I love humanity, but I hate people." That quote is attributed to someone called Edna St Vincent Millay (1892-1950), and I know what she means.
For financial planning and me it’s the other way around. I love (most) financial planners, but I hate their industry. Well, to be more specific, I love the ubiquity of financial advice these days because most people need it, but I hate the way it is usually provided.
I am often accused of having it in for financial planners and their industry, and while I can understand how that characterisation might arise, it’s wrong.
With surprisingly few exceptions, every financial planner I have met is someone who cares about their clients and wants to do the right thing. What’s more, I not only think financial planning is worthwhile, I think the industry has been made an essential service by the way in which investing for a retirement income has been privatised, and by how the market risks involved have been shifted from corporations and governments to individuals.
It is a disgrace that governments have initiated this wholesale transfer of financial risk without paying proper attention to the support system in place to deal with it. The Hawke Labor Government set up the industry super fund movement in the idealistic, but idiotic, belief that that’d be all everyone would need.
Bob Hawke and Paul Keating thought that as long as the unions were involved in distributing the funds, then that would be fine and everyone would be caught in the net. In fact, as we know, unions were in the process of dying and couldn’t even distribute themselves, once John Howard came to power.
The rest of us were left with the retail funds management industry and its distribution arm – financial planning – which happily fed the majority of Australians into the mincer of high fees and poor performance, in return for a small trail, of course.
In those halcyon early days, financial planners did very nicely indeed out of the fund commissions, and then platforms came along and reduced their costs so they did even better. The wailing from industry funds belatedly convinced the Howard Government to do something about the conflicts of interest inherent in trailing and upfront commissions and, on the stern advice of the retail investment industry, it confined the reforms to disclosure. And so Financial Services Reform legislation created massive documents for clients to read, which of course meant even less effective disclosure because no one read them.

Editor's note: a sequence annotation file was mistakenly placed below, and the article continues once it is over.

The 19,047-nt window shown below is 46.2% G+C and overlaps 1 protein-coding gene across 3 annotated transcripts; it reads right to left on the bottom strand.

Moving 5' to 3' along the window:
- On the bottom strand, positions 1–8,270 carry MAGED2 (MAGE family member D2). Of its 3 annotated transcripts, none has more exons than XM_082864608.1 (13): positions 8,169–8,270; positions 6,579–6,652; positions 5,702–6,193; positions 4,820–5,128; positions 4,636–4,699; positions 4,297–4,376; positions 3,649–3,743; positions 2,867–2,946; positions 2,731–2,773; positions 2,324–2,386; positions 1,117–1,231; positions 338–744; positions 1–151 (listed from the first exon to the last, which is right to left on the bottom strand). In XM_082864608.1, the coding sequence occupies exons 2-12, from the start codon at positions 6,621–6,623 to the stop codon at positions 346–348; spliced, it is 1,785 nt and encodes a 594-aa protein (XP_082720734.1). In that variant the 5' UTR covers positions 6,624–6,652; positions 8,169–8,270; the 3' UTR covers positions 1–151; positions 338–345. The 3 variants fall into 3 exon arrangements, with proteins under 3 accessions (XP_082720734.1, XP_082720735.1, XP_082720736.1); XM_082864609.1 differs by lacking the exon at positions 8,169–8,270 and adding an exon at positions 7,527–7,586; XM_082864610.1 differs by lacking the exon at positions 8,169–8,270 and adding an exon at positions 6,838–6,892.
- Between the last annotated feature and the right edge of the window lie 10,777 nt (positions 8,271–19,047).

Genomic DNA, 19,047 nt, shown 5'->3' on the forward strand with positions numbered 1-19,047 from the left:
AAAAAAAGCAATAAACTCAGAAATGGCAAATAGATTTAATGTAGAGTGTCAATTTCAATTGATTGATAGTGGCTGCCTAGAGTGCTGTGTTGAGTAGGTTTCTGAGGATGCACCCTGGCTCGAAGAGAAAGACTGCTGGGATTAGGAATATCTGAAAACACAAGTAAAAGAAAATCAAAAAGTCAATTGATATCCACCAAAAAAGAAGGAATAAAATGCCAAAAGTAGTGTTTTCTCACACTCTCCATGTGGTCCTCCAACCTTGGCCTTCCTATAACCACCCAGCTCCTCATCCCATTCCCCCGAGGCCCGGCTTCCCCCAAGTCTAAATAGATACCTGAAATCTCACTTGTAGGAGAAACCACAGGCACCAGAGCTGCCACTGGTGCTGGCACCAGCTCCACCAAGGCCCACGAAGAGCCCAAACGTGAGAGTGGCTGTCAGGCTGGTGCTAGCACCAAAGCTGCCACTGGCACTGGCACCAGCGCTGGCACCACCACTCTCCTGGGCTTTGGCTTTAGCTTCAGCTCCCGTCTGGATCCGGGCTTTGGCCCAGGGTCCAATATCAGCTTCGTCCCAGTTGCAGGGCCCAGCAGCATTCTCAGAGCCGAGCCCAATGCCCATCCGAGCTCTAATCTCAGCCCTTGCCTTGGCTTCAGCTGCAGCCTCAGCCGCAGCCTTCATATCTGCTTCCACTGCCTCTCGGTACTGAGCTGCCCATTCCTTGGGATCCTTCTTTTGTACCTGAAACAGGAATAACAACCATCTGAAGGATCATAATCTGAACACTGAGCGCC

These days there is gradual change being driven partly by consumers’ demands for an absence of conflicts and partly by the guilty feelings of financial planners themselves. There is an astonishing number of planners who don’t like the way their industry works and have set up as fee-for-service only advisers so they can sleep at night.
Next question: what is fee for service? I reckon it’s the way lawyers and accountants charge, which is by the hour, but the lure of the basis points is too great for most financial planners – even the most honest – and so fee for service usually means a percentage skim of the client’s account. In my view this is almost, but not quite, as bad as a trailing commission – at least it is paid by the client for advisory services rendered, rather than by the fund manager for distribution services rendered.
On its website, the Financial Planning Association of Australia has the following words: “The FPA and its members strive to improve the financial well-being of all Australians.” I’m sure they believe that, but really it’s just spin. They are actually striving to sell financial products because that’s how most of them make a living. And to hark back to my quote at the start, the problem is not the planners themselves but the dealer groups that employ them and the institutions that either own or employ the dealer groups.
Alan Kohler has been a financial journalist for 37 years and is currently the publisher of Eureka Report, an online independent publication for investors, and Business Spectator, a new 24-hour-a-day business news and commentary website.